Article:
There is a body image war going on in our culture and inside of us. The vehement expectation from society that our bodies look a certain way to deserve to exist in the space we take up is loudly at odds with the equally insistent mantra that we must love our bodies as we are, or we are failing ourselves. If you’re like most women, the side you fall on may vary from day to day.
When the skin you’re in doesn’t make you feel confident, existing within societal expectations and our own ruthless judgment of our aesthetic can be an incredible burden to bear. The questions it ignites, more so. The way we consider our relationship with our body impacts everything about how we interact with the world.
For as many opinions as people may have about your body, we have just one reminder: your body is yours, and you can learn to love it for yourself.
What’s body image?
Body image is a tricky thing to pin down and define, yet its implications are inescapable. In its simplest form, body image is how we think about our bodies, the relationship we develop with its parts, and how we allow those things to influence the way we exist in the world. When we expand that, body image encompasses the thoughts we have about our body as well as our confidence, respect, and love for our bodies. The way we think about our bodies can influence the way we care for them: how we feed, move, pleasure, and rest them.
The impact of body image ripples out beyond the scope of our perception to include the way others perceive us and, sometimes more influential, the way we anticipate we will be perceived for our appearance.
The body image war rages on
The opposing arguments can be very compelling. Just as often as we hear about the concepts of body image and all the products we can buy to take care of ourselves, we are shouted at to love ourselves, just as we are. It’s a conflicting message, and the polarizing effect it has can feel quite stressful. In one breath, we hear “love yourself,” but in the very next, we’re told, “change yourself.” It’s challenging to know what about ourselves we need to accept and what parts need to change.
Is self-love the answer?
Self-love is the concept by which we care for, respect, and celebrate who we are and how we move through the world.
ur body image is an integral part of self-love, just as it can be a part of self-hatred. Self-love is cultivated by offering yourself acceptance, trust, and joy exactly where you are. It asks you to care for your body and your mind through kindness, and it demands that you put to rest any judgment you may have about the way your body looks or behaves.
When you are struggling with accepting your own perception of how your body looks, it can impact your mental health in profound ways. From cultivating insecurity to body dysmorphia, our body image directly correlates to the way we love ourselves.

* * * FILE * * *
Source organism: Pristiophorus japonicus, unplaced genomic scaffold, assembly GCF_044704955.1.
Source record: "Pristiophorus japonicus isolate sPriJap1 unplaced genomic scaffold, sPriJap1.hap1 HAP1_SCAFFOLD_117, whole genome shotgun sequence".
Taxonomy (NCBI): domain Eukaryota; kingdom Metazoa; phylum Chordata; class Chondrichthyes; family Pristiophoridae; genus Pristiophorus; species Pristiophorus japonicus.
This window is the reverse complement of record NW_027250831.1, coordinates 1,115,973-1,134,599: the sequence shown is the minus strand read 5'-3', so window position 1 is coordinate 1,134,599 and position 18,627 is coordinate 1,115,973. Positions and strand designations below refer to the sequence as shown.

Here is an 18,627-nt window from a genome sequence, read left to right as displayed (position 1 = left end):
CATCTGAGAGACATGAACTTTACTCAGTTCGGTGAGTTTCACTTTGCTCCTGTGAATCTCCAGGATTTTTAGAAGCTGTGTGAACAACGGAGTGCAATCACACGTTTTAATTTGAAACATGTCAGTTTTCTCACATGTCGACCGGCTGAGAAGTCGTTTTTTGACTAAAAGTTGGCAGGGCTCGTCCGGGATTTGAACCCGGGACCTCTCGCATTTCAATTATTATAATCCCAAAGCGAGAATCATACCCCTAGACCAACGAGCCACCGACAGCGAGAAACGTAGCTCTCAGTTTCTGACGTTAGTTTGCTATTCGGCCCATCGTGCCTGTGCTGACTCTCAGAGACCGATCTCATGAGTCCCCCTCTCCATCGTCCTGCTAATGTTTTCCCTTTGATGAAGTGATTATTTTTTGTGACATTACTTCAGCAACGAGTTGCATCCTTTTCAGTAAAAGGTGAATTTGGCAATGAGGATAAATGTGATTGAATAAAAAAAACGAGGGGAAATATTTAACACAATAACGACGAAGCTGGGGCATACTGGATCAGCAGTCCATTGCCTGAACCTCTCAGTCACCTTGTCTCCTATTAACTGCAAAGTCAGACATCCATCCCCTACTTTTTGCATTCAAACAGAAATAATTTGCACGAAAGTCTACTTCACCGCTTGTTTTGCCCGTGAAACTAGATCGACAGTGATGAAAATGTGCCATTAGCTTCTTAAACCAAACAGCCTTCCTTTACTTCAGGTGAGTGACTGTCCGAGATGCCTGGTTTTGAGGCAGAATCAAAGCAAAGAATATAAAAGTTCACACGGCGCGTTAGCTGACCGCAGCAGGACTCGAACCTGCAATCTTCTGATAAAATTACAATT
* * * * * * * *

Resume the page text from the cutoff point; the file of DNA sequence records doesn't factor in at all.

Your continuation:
Why do people care what we look like (and why do we care that they care)?
In simple brevity, people care how we look as we move through the world because it’s difficult for us to separate how someone else looks from its reflection on our own self-image. In a culture of competition and a constant need to improve, it can be difficult for others to untangle the way you present your body to the world from the way they’re meant to move through life in their own bodies.
Deciphering why we care what they think is equally simple and extraordinarily complex. We care because we want to be a part of something. We want love, respect, and acceptance from others. These desires are innate and can drive us to extreme measures like manipulating the way we eat or look to suit the role that wins us the praise we want.
Acceptance and change
Celebrating our bodies is an essential part of a whole and satisfying life experience. Does that mean you can’t want to change your body? Absolutely not. It’s perfectly okay, normal even, to strive to better your relationship with your body through caring for it in a manner that feels good to you. If you want to change your body, there is nothing wrong with that. However, before lasting change can be made in the relationship you have with your body, it’s important to make space for acceptance: the right to exist where you are, as you are, just now.
Spend time cultivating a relationship with your body that puts nurturing it at the core, ahead of body image or alteration. Consider starting a journal, writing notes to your body, and breaking down your criticism to nurture some good in even the most critical thoughts.
It’s okay if we want to change our bodies. Body positivity as a whole, and body image as an extension, are yours to own. What they mean to you and how you shape them can change the way you feel in the world, even if your body doesn’t change at all.